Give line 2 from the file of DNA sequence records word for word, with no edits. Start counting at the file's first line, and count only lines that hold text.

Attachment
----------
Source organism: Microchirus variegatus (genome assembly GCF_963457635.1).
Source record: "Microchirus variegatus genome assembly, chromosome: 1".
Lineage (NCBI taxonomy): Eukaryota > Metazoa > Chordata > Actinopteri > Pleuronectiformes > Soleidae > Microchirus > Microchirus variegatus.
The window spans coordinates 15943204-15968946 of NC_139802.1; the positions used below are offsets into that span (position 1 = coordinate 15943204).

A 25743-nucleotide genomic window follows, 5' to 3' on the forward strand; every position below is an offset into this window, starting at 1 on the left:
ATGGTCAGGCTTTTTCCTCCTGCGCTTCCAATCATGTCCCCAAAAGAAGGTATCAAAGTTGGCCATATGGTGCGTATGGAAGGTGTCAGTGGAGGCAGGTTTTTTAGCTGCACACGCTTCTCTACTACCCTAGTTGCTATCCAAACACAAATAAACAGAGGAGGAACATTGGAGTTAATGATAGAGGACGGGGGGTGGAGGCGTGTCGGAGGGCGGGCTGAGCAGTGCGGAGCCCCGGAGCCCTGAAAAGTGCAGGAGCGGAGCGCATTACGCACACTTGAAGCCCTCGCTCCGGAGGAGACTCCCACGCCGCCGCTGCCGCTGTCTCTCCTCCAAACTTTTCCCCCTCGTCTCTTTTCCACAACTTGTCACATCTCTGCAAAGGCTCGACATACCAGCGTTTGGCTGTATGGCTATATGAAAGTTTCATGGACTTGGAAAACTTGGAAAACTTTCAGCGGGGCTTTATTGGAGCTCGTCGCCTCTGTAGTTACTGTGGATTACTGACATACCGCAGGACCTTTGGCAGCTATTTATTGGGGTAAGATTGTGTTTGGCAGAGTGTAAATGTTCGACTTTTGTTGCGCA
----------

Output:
Source record: "Microchirus variegatus genome assembly, chromosome: 1".